The variation of culex quinquefasciatus population density as an index of pollution in urban, peri-urban and rural locations

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A seven-month study of the variation of Culex quinquefasciatus population density was undertaken in three locations (i.e. an urban, pen-urban and rural) to establish that the population density of Culex quinquefasciatus could be used as an index of organic pollution. Weekly sampling of the larvae as well as two nights per month catches of the adult mosquitoes using human baits was carried out. At the end of the period, it was observed that in all the three locations, Culex. quinquefasciatus preferred organically polluted water for oviposition . The population density increased with the level of organic pollution. The more polluted sites containing human excreta had the highest densities. The result also showed that water quality is a determining factor of the type of mosquito species that would breed in a particular breeding site. It was further concluded that Culex is an urban mosquito, since the population densities obtained in the urban location for both the larvae and the adults were significantly (P <0.05) higher than those of the pen-urban and rural locations. Similarly, An. gambiae was identified to be a rural mosquito. The biting activities of Culex quinquefasciatus was more concentrated between 8.00pm and 12 midnight with the peak at 11.30pm, while that of Anopheles gambiae was between 11 .30pm and 5.00am, with peak at 1 .30am. The distribution of rainfall rather than the amount is an important determinant of the distribution of the population density of mosquitoes.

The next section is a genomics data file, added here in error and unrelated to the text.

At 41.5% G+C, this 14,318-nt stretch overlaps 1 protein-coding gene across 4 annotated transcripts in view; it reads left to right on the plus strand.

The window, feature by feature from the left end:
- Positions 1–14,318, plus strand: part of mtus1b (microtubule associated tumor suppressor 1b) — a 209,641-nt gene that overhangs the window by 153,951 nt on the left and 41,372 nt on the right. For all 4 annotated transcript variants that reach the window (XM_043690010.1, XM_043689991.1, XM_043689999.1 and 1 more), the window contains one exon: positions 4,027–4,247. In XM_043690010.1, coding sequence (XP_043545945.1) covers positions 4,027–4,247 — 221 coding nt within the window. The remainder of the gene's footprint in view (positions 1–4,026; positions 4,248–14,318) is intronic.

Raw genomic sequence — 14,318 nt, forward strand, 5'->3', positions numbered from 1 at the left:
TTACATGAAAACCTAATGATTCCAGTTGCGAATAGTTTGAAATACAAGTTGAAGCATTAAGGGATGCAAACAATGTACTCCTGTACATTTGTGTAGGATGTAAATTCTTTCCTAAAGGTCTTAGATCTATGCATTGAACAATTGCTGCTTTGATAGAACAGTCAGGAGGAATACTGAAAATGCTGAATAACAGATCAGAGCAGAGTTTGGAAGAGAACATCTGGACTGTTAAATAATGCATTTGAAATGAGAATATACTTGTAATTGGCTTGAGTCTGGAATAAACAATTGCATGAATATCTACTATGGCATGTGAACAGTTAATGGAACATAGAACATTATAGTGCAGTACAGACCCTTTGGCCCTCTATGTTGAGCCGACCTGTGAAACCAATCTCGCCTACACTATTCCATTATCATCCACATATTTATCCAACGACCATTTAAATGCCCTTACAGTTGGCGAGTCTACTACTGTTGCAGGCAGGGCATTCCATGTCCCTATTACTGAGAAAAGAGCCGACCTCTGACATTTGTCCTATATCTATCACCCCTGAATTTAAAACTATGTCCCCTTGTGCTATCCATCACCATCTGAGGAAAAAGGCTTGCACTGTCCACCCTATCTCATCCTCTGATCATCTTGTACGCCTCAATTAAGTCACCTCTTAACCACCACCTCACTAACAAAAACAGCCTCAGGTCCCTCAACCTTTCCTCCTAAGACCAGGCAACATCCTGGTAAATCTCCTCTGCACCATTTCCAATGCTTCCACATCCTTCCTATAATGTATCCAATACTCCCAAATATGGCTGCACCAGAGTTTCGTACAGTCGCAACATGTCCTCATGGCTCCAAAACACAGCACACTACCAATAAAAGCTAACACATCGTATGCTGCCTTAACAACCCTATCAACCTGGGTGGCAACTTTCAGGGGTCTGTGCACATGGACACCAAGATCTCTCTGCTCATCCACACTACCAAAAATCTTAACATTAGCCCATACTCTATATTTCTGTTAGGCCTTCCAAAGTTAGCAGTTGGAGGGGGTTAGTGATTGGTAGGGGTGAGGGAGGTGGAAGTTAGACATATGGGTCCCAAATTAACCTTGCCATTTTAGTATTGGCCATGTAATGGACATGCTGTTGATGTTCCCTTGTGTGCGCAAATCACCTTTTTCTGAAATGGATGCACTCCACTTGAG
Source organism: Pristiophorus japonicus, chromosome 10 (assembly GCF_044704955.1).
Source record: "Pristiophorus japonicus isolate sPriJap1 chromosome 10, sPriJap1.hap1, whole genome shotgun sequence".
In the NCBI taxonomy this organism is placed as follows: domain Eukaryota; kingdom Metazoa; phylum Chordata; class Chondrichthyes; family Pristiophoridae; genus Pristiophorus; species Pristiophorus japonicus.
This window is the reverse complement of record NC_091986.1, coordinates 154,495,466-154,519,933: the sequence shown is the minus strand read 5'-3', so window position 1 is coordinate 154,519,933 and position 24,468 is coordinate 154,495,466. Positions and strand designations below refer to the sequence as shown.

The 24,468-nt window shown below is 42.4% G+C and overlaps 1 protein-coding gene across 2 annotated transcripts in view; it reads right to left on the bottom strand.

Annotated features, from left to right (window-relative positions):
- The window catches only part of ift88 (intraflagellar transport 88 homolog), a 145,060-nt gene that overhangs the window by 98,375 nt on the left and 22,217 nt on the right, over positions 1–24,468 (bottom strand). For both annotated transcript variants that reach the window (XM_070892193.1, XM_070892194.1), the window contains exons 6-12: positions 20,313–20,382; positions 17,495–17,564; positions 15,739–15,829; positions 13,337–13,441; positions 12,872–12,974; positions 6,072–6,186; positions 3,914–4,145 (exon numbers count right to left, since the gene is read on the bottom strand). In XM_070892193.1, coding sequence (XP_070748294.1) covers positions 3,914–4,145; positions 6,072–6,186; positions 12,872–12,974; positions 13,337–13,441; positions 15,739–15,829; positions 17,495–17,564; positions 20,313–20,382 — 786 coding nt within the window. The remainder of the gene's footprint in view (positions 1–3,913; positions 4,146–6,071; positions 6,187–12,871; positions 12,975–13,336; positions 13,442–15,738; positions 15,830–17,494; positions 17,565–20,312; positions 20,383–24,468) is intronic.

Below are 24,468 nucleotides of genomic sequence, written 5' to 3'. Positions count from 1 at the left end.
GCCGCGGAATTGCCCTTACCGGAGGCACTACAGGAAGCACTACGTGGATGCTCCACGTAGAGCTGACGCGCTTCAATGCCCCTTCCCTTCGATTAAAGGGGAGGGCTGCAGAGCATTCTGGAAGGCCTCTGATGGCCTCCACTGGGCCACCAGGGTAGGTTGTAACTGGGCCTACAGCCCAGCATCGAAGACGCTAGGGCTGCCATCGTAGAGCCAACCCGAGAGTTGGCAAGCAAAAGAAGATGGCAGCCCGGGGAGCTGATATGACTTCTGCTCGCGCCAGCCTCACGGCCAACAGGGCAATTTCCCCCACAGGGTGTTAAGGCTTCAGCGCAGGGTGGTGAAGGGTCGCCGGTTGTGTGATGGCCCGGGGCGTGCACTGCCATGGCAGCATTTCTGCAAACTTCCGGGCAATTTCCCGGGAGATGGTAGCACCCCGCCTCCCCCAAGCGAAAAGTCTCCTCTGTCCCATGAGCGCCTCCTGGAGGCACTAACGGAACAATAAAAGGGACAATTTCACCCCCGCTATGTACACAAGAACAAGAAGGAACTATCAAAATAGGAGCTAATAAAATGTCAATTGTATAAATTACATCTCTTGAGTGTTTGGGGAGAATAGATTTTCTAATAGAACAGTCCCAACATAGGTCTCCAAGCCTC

A thesis submitted to the Department of Biological Science, Kwame Nkrumah University of Science and Technology, Kumasi in partial fulfilment of the requirement for the award of Master of Science in Environmental Science, 2001